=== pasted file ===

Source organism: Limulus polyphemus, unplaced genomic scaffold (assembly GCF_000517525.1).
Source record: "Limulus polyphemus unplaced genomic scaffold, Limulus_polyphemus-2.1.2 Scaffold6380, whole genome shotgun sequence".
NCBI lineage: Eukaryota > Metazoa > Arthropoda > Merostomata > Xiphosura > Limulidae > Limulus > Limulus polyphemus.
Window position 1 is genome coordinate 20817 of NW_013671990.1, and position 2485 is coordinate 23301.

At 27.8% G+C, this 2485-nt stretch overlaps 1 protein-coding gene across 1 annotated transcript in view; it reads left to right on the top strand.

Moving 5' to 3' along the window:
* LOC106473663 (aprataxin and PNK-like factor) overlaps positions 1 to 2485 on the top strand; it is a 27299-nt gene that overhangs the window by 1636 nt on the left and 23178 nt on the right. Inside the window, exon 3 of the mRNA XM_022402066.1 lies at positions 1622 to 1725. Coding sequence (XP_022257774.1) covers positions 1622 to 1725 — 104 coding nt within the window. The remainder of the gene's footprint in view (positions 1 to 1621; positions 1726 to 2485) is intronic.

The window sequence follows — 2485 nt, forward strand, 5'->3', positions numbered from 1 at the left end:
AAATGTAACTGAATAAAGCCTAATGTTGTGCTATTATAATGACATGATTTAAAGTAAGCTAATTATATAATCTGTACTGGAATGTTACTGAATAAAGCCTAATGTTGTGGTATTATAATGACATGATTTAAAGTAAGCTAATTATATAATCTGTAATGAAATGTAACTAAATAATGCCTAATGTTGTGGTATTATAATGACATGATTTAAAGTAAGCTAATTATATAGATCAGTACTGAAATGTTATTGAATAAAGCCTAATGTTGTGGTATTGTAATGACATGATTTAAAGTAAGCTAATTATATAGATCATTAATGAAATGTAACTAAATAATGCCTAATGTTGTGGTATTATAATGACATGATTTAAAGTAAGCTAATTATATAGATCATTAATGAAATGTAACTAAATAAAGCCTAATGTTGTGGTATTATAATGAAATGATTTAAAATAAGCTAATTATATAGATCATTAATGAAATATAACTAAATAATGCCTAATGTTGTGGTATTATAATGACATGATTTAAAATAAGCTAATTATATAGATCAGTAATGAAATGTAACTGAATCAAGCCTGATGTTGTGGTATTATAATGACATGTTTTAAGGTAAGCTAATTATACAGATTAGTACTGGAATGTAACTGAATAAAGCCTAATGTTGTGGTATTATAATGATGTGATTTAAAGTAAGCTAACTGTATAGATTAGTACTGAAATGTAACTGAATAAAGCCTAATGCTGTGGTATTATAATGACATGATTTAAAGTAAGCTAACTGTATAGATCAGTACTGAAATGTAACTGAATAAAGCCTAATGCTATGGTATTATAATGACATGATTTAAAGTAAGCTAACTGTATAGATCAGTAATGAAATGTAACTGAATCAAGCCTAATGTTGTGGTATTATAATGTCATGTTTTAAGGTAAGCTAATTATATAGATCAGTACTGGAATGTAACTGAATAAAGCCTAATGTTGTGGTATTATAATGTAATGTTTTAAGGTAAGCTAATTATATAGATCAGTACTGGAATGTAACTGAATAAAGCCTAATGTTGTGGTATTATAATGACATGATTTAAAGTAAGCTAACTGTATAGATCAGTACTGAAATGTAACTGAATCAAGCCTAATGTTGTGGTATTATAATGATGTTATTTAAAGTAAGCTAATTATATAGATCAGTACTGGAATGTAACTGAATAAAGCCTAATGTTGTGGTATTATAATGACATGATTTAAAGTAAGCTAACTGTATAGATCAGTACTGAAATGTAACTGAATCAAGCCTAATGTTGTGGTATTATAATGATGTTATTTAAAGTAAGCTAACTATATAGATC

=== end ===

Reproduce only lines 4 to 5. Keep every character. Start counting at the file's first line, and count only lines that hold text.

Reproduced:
Window position 1 is genome coordinate 20817 of NW_013671990.1, and position 2485 is coordinate 23301.

At 27.8% G+C, this 2485-nt stretch overlaps 1 protein-coding gene across 1 annotated transcript in view; it reads left to right on the top strand.